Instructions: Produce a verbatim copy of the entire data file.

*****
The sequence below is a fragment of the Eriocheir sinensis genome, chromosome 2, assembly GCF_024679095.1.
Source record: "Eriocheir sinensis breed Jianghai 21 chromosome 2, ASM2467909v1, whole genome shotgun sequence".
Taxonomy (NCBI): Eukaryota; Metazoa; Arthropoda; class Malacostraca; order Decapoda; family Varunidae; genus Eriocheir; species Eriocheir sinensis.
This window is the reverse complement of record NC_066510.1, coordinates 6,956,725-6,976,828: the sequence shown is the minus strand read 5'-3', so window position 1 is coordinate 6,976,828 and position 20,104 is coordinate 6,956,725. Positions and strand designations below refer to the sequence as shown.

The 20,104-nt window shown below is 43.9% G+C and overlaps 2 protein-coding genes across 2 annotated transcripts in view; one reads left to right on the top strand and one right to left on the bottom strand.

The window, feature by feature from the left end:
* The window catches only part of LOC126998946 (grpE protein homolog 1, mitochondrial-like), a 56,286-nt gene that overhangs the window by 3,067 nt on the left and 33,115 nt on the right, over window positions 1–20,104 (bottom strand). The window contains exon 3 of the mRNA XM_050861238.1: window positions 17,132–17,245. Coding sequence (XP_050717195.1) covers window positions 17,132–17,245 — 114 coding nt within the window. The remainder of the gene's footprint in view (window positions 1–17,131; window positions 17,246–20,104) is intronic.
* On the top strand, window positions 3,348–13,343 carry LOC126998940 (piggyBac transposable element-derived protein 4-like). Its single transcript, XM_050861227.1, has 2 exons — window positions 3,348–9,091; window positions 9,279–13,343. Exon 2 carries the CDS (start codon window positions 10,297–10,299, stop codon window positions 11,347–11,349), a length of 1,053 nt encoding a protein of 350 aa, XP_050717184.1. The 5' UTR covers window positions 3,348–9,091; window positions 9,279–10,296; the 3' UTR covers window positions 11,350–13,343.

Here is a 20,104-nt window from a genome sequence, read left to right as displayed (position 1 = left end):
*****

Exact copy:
The sequence below is a fragment of the Eriocheir sinensis genome, chromosome 2, assembly GCF_024679095.1.
Source record: "Eriocheir sinensis breed Jianghai 21 chromosome 2, ASM2467909v1, whole genome shotgun sequence".
Taxonomy (NCBI): Eukaryota; Metazoa; Arthropoda; class Malacostraca; order Decapoda; family Varunidae; genus Eriocheir; species Eriocheir sinensis.
This window is the reverse complement of record NC_066510.1, coordinates 6,956,725-6,976,828: the sequence shown is the minus strand read 5'-3', so window position 1 is coordinate 6,976,828 and position 20,104 is coordinate 6,956,725. Positions and strand designations below refer to the sequence as shown.

The 20,104-nt window shown below is 43.9% G+C and overlaps 2 protein-coding genes across 2 annotated transcripts in view; one reads left to right on the top strand and one right to left on the bottom strand.

The window, feature by feature from the left end:
* The window catches only part of LOC126998946 (grpE protein homolog 1, mitochondrial-like), a 56,286-nt gene that overhangs the window by 3,067 nt on the left and 33,115 nt on the right, over window positions 1–20,104 (bottom strand). The window contains exon 3 of the mRNA XM_050861238.1: window positions 17,132–17,245. Coding sequence (XP_050717195.1) covers window positions 17,132–17,245 — 114 coding nt within the window. The remainder of the gene's footprint in view (window positions 1–17,131; window positions 17,246–20,104) is intronic.
* On the top strand, window positions 3,348–13,343 carry LOC126998940 (piggyBac transposable element-derived protein 4-like). Its single transcript, XM_050861227.1, has 2 exons — window positions 3,348–9,091; window positions 9,279–13,343. Exon 2 carries the CDS (start codon window positions 10,297–10,299, stop codon window positions 11,347–11,349), a length of 1,053 nt encoding a protein of 350 aa, XP_050717184.1. The 5' UTR covers window positions 3,348–9,091; window positions 9,279–10,296; the 3' UTR covers window positions 11,350–13,343.

Here is a 20,104-nt window from a genome sequence, read left to right as displayed (position 1 = left end):